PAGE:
The number of soybean plants per acre is one of the early determinants of soybean yield. Now would be a good time to assess soybean plant stand. Several factors can reduce soybean plant stand and eventually reduce soybean yield including; plant pathogens, flooding, soil crusting, and salt toxicity. Knowing the limiting factor is the first step in preventing plant stand reduction the next growing season. Soil-borne pathogens are the main cause of reduced soybean plant stand. Several soybean fields scouted this week had root and stem rots starting to develop. The most common root rot was Phytophthora root rot (Figure 1) but very few fields had Rhizoctonia root rot (Figure 2).
Figure 1. (Above) A soybean field in Turner County starting to develop Phytophthora root rot (PRR). Infected plants turn yellow and show wilting symptoms. Inset shows typical symptoms of PRR. The dark brown lesion extends above the soil line and is not sunken. Phytophthora and Rhizoctonia root rots can by distinguished by the symptoms on the stem. For Phytophthora root rot, the rotting extends beyond the soil line reaching upper nodes (Figure 1 inset). Rhizoctonia root rot is characterized by reddish brown lesions at the soil line in seedlings. The lesion expands to girdle the stem making it sunken in older plants (Figure 2 inset).
Figure 2. (Above) Rhizoctonia symptoms on soybean plants. Inset: Notice the sunken lesion girdling the stem, a typical symptom of the Rhizoctonia root rot. Phytophthora root and stem rot is caused by Phytophthora sojae. This pathogen persists in soil either on soybean residues or free in soil after the residues decompose. P. sojae commonly infects at the seedling stage, causing pre and post emergence damping off. After emergence, infected plants will be clearly visible in low areas of fields, but may also be hidden underneath the canopy of nearby plants within the row. P. sojae infection is favored by high soil moisture resulting from excessive rains, poor drainage and heavy clay soil texture. Rhizoctonia root and stem rot is caused by Rhizoctonia solani. This pathogen also survives in soil and on plant debris. It can also cause pre-emergence damping-off but the commonly observed symptom is at and after seedling stage. Unlike PRR, Rhizoctonia infection is promoted by light and sandy soils. Also injury to the plants caused by insects, soybean cyst nematode, and herbicides may increase chances of infection. Management of Phytophthora root and stem rot is difficult in part due to the many genetic forms (physiological races) of the pathogen. Many P. sojae races are found in South Dakota. Most of the genes that have been incorporated into soybean for resistance to Phytophthora are vulnerable to races found in South Dakota including Rps1k. Producers should keep a good history of their fields that are prone to Phytophthora, so that they may judge the effectiveness of resistance genes in their varieties. The best strategy would be to plant varieties with Rps1k, Rps3a, Rps6 or a combination thereof (stacked). Most seed catalogues will have a field tolerance rating for Phytophthora. Integrating several management strategies (such as seed treatment and drainage) is necessary for effective management of this disease. Resistance to Rhizoctonia is not available but plants sometimes can tolerate mild Rhizoctonia infection. Residue management and seed treatment may help in reducing the chances of Rhizoctonia infection.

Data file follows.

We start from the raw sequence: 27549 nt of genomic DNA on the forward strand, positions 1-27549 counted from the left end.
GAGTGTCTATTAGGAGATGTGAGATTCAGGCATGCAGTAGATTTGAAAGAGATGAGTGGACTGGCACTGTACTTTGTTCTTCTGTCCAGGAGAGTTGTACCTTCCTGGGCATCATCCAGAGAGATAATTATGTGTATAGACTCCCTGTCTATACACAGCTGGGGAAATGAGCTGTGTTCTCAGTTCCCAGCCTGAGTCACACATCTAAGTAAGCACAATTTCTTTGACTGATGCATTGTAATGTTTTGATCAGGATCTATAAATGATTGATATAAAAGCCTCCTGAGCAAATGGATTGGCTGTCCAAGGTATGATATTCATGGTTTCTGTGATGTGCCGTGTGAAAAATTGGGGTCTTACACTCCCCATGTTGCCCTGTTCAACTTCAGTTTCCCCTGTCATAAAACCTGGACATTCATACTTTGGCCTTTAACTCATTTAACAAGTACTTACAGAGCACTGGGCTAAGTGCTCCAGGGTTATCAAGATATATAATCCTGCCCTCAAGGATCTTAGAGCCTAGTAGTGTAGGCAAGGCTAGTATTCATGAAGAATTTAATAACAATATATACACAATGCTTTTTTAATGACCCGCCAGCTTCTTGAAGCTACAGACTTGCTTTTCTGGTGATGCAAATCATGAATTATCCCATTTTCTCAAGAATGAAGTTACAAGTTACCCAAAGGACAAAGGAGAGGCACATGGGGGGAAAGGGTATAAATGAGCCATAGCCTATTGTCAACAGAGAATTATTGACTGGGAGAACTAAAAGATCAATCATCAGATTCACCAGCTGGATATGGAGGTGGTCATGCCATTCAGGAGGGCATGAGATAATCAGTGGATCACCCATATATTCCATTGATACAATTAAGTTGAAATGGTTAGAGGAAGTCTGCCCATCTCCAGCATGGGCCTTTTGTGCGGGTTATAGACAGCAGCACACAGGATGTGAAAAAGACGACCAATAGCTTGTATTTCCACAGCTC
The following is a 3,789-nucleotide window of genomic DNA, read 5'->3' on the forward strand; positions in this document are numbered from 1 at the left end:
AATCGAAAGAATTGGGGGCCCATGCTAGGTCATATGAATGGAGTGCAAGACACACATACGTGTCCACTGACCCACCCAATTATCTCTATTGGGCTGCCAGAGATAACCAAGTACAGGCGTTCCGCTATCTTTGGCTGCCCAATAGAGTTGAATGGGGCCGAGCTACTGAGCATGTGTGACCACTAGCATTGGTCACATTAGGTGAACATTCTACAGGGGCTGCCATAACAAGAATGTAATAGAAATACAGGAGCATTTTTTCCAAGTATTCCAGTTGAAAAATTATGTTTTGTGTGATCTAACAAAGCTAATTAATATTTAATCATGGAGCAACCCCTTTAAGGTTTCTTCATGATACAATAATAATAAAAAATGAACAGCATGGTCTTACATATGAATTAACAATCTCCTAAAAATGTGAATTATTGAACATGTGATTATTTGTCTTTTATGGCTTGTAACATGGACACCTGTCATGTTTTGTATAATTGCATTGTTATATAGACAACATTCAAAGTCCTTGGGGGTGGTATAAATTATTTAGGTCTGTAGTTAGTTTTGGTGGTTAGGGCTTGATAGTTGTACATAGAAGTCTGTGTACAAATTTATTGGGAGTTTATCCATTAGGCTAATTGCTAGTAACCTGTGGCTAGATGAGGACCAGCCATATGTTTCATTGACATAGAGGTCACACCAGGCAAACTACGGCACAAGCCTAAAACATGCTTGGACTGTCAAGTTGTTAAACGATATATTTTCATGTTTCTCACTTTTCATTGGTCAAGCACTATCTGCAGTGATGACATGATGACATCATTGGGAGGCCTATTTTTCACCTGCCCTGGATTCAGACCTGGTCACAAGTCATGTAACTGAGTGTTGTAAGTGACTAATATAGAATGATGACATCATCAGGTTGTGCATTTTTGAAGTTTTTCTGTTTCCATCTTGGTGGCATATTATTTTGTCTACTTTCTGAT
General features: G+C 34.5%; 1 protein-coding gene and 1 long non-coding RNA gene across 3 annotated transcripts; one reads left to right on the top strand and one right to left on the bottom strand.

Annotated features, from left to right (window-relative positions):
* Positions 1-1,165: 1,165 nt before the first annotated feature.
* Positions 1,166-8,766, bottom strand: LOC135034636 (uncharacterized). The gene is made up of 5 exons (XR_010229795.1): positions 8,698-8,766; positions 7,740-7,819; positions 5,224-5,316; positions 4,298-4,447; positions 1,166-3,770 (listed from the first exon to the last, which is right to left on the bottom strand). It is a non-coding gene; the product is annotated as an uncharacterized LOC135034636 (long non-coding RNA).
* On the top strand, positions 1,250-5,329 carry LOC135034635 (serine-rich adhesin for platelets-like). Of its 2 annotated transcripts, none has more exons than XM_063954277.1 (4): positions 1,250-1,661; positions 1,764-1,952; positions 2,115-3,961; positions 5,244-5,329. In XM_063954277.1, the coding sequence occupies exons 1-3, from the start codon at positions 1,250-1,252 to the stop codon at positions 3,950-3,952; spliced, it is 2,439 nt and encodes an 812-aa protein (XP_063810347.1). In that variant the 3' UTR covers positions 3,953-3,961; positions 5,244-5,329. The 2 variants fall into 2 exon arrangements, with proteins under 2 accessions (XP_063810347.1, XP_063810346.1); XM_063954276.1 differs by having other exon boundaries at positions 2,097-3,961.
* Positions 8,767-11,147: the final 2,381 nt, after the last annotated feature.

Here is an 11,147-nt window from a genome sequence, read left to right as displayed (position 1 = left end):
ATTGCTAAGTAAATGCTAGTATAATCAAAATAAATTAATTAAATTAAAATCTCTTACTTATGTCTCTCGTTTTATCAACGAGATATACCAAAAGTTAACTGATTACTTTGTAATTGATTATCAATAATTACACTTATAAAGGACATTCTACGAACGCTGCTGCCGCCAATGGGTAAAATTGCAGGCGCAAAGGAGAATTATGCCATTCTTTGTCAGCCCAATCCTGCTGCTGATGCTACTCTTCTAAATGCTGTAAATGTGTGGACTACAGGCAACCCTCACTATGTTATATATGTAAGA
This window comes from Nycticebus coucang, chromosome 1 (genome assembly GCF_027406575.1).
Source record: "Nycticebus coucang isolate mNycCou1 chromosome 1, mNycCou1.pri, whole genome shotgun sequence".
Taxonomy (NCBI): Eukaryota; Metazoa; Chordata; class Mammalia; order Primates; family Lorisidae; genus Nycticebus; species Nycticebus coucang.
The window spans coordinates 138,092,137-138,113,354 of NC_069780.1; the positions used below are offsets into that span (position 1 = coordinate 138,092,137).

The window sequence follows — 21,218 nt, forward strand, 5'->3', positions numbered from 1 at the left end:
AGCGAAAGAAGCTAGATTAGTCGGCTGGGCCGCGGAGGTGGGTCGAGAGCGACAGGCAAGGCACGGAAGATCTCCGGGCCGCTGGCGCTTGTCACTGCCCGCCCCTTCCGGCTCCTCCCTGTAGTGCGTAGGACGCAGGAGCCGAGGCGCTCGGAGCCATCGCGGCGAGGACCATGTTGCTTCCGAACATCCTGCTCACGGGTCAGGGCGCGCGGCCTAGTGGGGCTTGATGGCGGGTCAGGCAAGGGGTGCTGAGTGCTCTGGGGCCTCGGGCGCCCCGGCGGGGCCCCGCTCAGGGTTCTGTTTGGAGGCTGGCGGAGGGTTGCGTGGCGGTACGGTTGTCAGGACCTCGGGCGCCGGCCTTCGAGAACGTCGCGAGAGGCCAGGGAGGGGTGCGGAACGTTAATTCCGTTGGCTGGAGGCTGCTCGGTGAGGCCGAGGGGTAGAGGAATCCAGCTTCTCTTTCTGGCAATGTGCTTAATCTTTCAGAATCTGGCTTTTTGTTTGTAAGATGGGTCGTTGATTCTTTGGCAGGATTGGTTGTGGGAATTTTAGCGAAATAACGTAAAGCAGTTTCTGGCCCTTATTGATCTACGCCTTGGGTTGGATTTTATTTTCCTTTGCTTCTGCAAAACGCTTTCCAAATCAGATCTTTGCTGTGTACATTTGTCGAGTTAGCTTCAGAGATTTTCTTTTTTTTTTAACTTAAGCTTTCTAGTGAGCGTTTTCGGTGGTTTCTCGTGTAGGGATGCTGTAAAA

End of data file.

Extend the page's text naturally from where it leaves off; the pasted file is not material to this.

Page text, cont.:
This article originally appeared in South Dakota State University’s iGrow newsletter and has been reposted with permission.
Emmanuel Byamukama is a plant pathologist with South Dakota State University Extension.